What looks like an open wound on your dog’s skin is causing an itch that won’t quit. She keeps scratching, licking, chewing, or biting to relieve it, and the area just keeps becoming redder and more inflamed. There’s a patch of hair loss, too, and it all looks very wet. What’s going on?
She has developed a hot spot, known medically as acute moist dermatitis. “Hot spots are a hot topic,” says Tufts veterinary dermatologist Ramón Almela, DVM. “They occur rather frequently, which means many people with dogs have to contend with them.”
Why does a dog develop a hot spot, often found on the neck, head or legs? It’s because something triggers itchiness. It’s not the trigger that causes the unsightly lesion on the skin but the vigorous, often incessant effort to alleviate the irritation. “The heavy scratching or other tactics used by the dog damages the skin,” Dr. Almela explains, and “once it is damaged, inflammation ensues, which often causes an infection. The infection then brings more inflammation. It progresses in a vicious cycle.”
Hot spot triggers
You want to look for the initial trigger of the itch to avoid further hot spots down the line, Dr. Almela says. Often the culprit is an allergy. One telltale sign of an allergy in dogs is itchiness of the feet evidenced by licking and chewing of the paws (even if there are no hot spots there). Recurring otitis — ear infections — can be a sign of allergies, too. If either of these is the case, a veterinarian will work backwards to find out the cause of the allergy. It’s usually something in the environment, like pollen or mold, and the doctor will prescribe medications to ratchet down the untoward effects. That, in turn, should help prevent the scratching and licking that lead to hot spot development.
A flea allergy can lead to hot spots, too. “It’s in fact one of the most common reasons that hot spots develop,” Dr. Almela says. The solution is to regularly apply a flea (and tick) preventive. That should help keep fleas off your dog, which will stop her from becoming itchy and creating a problem by trying to take care of the uncomfortable sensation.
While allergies are a common culprit, sometimes the hot spot trigger is never identified. It could be an insect bite, or an area on a dog’s coat that is matted and that she works to untangle, irritating a particular spot in the process. Sometimes even just boredom results in licking that creates a hot spot.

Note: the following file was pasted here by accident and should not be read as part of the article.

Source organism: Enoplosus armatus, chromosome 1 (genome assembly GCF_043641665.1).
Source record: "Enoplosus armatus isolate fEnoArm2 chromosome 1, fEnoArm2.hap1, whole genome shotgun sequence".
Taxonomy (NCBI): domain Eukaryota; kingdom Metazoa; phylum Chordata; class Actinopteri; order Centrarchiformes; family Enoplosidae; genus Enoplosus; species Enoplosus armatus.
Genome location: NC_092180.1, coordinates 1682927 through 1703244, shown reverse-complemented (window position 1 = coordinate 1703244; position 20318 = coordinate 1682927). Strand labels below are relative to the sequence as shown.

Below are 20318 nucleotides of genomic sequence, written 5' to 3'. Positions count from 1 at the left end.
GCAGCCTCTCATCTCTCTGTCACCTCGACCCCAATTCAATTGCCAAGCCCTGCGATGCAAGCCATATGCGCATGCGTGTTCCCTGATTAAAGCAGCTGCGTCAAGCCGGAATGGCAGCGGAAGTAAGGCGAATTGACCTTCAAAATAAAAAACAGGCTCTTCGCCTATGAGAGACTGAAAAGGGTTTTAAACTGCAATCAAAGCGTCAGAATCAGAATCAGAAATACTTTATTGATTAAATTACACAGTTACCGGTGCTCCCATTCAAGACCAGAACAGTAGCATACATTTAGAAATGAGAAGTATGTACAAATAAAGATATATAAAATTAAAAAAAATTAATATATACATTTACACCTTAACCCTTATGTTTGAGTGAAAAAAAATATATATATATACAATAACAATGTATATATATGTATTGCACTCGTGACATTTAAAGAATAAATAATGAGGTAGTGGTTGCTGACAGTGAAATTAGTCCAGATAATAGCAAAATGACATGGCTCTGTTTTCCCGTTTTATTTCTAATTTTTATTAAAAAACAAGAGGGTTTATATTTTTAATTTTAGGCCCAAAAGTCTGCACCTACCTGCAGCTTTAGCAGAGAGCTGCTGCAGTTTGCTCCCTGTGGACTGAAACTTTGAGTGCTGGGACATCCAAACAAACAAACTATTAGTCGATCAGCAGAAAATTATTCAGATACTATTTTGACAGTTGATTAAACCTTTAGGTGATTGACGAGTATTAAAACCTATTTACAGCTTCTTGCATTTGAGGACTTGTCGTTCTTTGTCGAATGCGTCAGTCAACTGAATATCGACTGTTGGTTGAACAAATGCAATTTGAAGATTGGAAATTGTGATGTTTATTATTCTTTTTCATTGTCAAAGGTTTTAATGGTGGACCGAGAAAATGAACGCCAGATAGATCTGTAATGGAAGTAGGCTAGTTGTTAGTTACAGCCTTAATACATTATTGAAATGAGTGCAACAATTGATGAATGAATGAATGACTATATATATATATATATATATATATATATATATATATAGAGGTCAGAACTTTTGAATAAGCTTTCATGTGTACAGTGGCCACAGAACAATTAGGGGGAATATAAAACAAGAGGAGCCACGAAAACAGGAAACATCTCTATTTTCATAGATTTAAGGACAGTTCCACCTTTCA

While you always want to see if there’s an underlying cause such as an allergy that needs to be addressed, taking care of a hot spot itself tends to be fairly simple, so simple that Dr. Almela says it can generally be tended to by a dog’s primary care veterinarian rather than with a referral to a veterinary dermatologist. “Most of the time a hot spot is pretty superficial,” he says, “occurring in the upper layers of the skin.” Thus, while it might look awful, and while it might be driving the dog crazy, it generally can heal simply with topical treatments.
“Every veterinarian has a different approach,” Dr. Almela says. To control the itch and possible concurrent infection, he will prescribe something that has an anti-inflammatory property along with antibacterial properties. It could be in the form of a cream or spray. Hydrocortisone cream is one example, but there are also several sprays just for dogs that contain steroids to ease inflammation.
The dog may need to wear an Elizabethan collar for a couple of days to keep from aggravating the situation. The area will need to be kept clean, too, and the hair trimmed to be able to clearly see the margins of the lesion and make sure the hot spot is not enlarging.
In more severe instances, the doctor says, a dog might need a short course of steroids administered orally. An oral antibiotic is also sometimes called for in cases of progression to deeper infections. “It’s decided on a case-by-case basis, often after performing a basic diagnostic test such as taking a sample to examine under a microscope and see what infectious agents might be present,” he says.
What’s never appropriate is leaving the hot spot to heal by itself. It won’t happen. “If you don’t treat it,” Dr. Almela says, “it will progress — covering more area and going deeper into the skin.” Not only will that make the dog feel worse, it will make treatment more difficult.